BERND FISCHER

When imagining a hero, most of us picture a strong and fearless character in a spandex unitard, as seen in the comic books we read or in the movies we watch. It is therefore unusual for us to witness a 13-year-old girl being called a hero by the media. But if a hero is defined as someone who comes to the rescue of those in need, then Jemima Layzell from England deserves the title. After all, she did save eight lives.

The Telegraph reports that Layzell, who died in May this year from a brain haemorrhage, managed to save the lives of eight people by donating her organs. But this kind of heroism might be few and far between. Organ donations remains an urgent global problem.

Currently, the need for organs is drastically exceeded by the amount of existing donors.

According to the Organ Donor Foundation (ODF) in South Africa, approximately 4 300 South Africans are on the waiting list for life-saving organs. As a nation, we are also far below the international average when it comes to organ transplants, says Dr Willie Koen, head of the transplant programme at the Netcare Christiaan Barnard Hospital. “Organ transplants in Spain are about 40 donors per million of [the]population. In Europe and America it’s about 15 to 20 per million, but in South Africa there [are] only two donors per million,” Koen tells the Cape Argus.

The process of organ donation is still being met with criticism. Apart from religious or cultural beliefs (although most religions do allow organ donation), one of the most controversial issues surrounding donation involves the definitions of life and death, and whether keeping a brain-dead individual on life support to harvest their organs is ethical or not?

There is also the matter of assigning organs to individuals and whether allocation is done fairly. For example, should an alcoholic be entitled to a new liver?

The laws concerning organ donation differ per country, though the two most common systems include the “opt-in” or “opt-out” methods. The opt-in system involves giving explicit consent by, for example, registering online (as is done in South Africa) to declare that an individual would like to become an organ donor. Alternatively, the opt-out system used in many European countries involves the assumption that all individuals in that country allow their organs to be donated unless they explicitly register themselves as non-donors.

Countries using the opt-out system have a higher consent rate than those that employ the opt-in method, resulting in more successful organ transplants and shorter waiting lists.

“Unfortunately, [an opt-out system] may not be a viable solution in South Africa, as the constitution may not allow for it,” says Graham Anderson, principal officer at Profmed medical aid scheme. Anderson does, however, argue that educating and encouraging South Africans to become organ donors could solve the current crisis.

South Africa’s opt-in system differs slightly from that of other countries. Simply registering online and consequently being added to a database is not enough. Here, doctors still require written consent from family, as stipulated by law since 1983.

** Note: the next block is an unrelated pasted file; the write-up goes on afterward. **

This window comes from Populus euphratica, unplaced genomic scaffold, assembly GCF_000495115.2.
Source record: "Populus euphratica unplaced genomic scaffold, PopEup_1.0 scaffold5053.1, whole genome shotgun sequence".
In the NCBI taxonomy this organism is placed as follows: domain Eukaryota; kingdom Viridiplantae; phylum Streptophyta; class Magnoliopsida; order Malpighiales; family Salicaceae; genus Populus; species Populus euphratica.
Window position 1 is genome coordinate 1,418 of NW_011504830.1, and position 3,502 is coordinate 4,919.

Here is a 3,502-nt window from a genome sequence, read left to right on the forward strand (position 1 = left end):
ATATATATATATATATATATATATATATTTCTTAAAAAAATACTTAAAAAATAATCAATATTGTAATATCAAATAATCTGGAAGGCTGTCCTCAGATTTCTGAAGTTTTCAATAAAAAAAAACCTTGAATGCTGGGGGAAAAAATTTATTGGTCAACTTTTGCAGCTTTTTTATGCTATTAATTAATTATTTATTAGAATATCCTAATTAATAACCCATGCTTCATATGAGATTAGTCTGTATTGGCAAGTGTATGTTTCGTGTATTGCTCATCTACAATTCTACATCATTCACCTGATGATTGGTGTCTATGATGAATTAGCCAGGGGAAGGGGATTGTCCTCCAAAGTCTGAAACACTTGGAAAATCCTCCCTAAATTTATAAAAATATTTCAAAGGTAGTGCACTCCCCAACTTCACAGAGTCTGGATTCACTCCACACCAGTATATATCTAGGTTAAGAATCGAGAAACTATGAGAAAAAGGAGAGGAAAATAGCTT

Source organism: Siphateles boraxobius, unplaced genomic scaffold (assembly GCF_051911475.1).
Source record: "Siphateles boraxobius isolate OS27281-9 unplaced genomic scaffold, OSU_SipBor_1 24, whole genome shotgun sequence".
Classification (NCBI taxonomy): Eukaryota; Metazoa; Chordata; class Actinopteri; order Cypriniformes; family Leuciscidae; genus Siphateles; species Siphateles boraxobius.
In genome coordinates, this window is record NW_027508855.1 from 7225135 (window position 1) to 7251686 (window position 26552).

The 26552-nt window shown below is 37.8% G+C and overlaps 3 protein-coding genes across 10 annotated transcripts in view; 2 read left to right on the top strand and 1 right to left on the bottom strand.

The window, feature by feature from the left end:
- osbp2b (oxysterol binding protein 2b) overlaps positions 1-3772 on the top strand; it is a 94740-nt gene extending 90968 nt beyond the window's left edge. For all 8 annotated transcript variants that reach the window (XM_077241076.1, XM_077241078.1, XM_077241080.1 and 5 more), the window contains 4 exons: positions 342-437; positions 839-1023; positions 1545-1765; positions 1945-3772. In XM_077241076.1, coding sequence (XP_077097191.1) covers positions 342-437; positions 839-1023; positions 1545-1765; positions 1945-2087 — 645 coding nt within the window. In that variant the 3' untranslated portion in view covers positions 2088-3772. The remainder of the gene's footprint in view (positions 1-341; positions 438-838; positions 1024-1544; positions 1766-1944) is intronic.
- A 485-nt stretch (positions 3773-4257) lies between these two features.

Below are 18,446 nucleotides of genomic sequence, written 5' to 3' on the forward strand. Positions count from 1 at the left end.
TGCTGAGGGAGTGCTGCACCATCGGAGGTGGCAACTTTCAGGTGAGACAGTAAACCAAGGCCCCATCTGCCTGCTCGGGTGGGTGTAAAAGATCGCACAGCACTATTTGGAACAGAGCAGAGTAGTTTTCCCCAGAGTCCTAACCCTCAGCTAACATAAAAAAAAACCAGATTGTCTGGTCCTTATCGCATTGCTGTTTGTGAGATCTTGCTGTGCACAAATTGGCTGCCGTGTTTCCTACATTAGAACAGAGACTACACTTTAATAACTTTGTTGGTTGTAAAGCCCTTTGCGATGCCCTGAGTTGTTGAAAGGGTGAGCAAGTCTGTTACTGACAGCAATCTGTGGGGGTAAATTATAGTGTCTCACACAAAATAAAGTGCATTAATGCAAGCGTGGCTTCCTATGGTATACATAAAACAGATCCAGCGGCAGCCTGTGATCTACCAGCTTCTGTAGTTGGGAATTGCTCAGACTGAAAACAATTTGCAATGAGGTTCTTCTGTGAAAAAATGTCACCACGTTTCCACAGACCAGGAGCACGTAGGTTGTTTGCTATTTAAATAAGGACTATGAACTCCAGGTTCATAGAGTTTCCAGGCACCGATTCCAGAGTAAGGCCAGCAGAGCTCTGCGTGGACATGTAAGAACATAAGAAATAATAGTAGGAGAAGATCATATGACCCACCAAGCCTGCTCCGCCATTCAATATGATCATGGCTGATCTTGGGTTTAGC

Apart from this, the process of becoming a donor is rather simple. Once registered online (with the ODF), prospective donors receive an organ donor card which must be filled in and kept in their wallets. Donors also receive a sticker to put on their ID and driver’s licence.

Despite the decision being a personal one, the ODF recommends discussing the matter with family and asking them to honour your wishes, as it not only makes the process easier but also allows family members enough time to come to terms with your decision when the time comes for your organs to be donated.

Perdeby spoke to Taryn Gingell, Gauteng’s project manager at the ODF and also to Jan Rossouw from the National Tissue Bank of the University of Pretoria to find out whether or not they believe students are educated enough about organ donation. “Definitely not,” says Gingell. “No, not at all,” agrees Rossouw. “From conversations with the public, I came to the conclusion [that] there’s much confusion and misunderstanding regarding this subject,” Rossouw continues.

An effort to raise awareness is taking place via social media platforms such as Facebook. News24.com reports that in May, Facebook founder Mark Zuckerberg announced plans to help connect organ donors on the social-networking site with people in need of life-saving transplants by allowing members in the United States and Britain to indicate on their timelines that they are organ donors. In the case that they are not, links are provided to official organ donation registries providing them with the option to sign up.

“We think that people can really help spread awareness of organ donation and that they want to participate in this,” says Zuckerberg. “And that can be a big part of helping [to] solve the crisis that’s out there.” ProfMed.co.za reports that in these countries, 100 000 users signed up to become organ donors shortly after the announcement was made by Facebook.

To find out more about becoming an organ donor visit www.odf.org.za or call the ODF toll free on 0800 22 66 11.

Photo: Taila Casquinha

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